How one thing leads to another

My editor at HistoryLink asked me to write a thumbnail history of a town in north central Washington that I had never heard of before — Pateros. For a small town of 700, it had a long and at times traumatic history. Founded in 1885, the quiet community was known for fruit orchards and cattle ranches, until its history was changed first by water, and then by fire.

In the 1960s, when the Wells Dam opened, the town was submerged beneath the Columbia River. The U.S. Army Corps of Engineers moved some buildings, but most were lost. Then in 2014, the massive Carlton Complex fire swept through the region, leveling entire city blocks, leaving behind a blackened landscape and a changed community.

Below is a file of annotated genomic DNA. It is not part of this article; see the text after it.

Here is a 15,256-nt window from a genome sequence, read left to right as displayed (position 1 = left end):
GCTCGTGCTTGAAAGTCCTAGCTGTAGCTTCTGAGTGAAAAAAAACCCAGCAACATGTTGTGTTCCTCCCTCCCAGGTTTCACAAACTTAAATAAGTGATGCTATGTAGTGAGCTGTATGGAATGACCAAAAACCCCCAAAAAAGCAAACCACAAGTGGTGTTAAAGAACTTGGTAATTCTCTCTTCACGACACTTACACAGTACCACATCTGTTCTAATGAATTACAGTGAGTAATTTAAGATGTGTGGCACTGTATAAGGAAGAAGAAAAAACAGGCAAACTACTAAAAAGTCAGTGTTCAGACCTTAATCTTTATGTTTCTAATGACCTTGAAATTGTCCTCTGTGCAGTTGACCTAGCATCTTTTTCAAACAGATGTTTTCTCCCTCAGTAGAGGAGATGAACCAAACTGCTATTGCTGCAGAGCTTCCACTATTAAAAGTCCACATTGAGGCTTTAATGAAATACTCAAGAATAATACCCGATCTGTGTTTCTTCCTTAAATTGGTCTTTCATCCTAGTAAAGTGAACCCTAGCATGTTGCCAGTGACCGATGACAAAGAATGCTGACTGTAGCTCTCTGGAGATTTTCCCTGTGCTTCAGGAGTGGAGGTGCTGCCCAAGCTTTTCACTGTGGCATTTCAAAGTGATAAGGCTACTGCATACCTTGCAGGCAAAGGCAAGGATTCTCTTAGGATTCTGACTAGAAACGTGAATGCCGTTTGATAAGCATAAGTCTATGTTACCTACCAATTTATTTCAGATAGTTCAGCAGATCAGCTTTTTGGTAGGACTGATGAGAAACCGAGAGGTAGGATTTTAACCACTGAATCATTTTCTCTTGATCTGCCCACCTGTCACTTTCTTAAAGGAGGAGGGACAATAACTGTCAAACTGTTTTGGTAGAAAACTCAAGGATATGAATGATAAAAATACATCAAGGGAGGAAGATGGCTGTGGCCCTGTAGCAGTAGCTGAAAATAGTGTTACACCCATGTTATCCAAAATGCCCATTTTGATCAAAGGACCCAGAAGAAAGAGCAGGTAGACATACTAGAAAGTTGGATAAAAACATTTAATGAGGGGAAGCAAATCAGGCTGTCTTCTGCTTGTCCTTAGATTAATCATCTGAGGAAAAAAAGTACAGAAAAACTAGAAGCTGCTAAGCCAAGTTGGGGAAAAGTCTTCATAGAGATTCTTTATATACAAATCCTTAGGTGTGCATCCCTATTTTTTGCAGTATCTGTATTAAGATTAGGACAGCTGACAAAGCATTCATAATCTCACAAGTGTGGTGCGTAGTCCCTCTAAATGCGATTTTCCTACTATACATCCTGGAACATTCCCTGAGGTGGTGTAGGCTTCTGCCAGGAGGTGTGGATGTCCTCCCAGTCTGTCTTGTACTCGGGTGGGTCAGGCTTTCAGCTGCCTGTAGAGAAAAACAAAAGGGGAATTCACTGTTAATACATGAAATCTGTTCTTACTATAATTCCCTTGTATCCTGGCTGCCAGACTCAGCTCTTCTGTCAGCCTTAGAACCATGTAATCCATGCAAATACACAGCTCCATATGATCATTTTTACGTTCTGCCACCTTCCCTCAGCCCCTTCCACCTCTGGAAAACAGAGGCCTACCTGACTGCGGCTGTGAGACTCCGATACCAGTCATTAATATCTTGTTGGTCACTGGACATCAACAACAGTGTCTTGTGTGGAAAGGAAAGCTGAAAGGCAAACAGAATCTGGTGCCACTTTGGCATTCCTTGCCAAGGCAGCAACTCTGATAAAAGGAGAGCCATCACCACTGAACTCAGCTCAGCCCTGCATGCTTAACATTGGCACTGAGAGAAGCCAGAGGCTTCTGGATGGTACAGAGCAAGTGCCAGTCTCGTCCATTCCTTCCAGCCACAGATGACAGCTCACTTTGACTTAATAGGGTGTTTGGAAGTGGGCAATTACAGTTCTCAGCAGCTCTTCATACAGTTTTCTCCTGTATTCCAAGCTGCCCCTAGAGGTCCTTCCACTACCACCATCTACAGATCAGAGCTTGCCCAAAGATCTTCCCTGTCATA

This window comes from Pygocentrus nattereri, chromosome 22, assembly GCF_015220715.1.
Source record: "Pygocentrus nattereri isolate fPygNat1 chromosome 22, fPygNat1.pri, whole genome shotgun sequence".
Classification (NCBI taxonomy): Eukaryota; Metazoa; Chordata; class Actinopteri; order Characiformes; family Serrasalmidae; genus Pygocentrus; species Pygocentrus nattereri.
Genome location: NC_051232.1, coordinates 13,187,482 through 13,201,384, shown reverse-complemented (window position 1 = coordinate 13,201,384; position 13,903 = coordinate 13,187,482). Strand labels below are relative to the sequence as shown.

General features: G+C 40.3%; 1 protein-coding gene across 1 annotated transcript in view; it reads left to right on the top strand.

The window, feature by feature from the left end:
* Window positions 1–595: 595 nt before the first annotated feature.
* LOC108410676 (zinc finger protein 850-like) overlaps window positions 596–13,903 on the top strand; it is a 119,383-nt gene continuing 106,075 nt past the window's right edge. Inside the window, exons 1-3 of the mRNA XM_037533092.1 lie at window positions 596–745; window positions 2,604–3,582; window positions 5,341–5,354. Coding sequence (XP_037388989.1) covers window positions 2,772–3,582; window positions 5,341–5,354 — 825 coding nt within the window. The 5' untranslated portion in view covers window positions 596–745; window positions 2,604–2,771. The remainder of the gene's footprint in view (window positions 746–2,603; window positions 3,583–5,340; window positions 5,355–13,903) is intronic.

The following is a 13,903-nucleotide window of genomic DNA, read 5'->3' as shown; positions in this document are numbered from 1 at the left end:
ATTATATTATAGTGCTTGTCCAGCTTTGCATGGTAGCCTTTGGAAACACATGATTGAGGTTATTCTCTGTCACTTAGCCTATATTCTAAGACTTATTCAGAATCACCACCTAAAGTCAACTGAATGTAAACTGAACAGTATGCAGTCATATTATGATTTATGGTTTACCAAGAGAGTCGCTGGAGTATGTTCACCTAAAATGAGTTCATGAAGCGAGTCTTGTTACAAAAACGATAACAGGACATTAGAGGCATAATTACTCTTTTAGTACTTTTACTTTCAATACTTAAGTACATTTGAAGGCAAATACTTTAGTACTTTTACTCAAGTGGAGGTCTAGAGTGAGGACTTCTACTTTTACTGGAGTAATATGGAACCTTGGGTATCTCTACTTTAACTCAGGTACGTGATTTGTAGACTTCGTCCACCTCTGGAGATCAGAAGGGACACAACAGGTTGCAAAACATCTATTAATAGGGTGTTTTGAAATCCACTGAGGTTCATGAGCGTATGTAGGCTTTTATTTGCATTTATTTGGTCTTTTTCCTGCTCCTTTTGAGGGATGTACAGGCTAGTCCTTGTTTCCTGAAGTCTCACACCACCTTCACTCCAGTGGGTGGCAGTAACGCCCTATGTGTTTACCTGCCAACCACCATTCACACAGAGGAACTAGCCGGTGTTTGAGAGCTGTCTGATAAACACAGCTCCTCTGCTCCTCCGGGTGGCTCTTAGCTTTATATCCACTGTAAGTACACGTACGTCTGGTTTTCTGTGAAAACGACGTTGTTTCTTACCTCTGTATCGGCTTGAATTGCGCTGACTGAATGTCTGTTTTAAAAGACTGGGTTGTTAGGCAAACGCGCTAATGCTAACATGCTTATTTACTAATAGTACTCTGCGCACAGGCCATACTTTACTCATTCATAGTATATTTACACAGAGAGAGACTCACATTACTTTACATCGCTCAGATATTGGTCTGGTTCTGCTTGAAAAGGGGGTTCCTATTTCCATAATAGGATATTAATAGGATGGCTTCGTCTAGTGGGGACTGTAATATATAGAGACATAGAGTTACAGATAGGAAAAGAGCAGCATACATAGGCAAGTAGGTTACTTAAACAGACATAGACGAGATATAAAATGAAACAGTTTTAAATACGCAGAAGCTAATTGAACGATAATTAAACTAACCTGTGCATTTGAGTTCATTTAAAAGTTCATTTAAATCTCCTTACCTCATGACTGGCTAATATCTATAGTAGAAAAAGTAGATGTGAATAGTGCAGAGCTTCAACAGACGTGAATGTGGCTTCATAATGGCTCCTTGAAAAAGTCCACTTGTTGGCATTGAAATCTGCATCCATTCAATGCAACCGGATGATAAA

While researching the story, I came across a quote in The Wenatchee World from Pateros resident Richard Beyer, who decried the “styleless architecture” of the town post-flood. Turns out that Beyer knew something about style and form, since he’s the American sculptor who created the iconic “People Waiting for the Interurban” statue in Fremont.

Two stories I wrote about Beyer and his art just appeared on HistoryLink. Check them out here — Beyer’s life and how “People Waiting for the Interurban” got its start.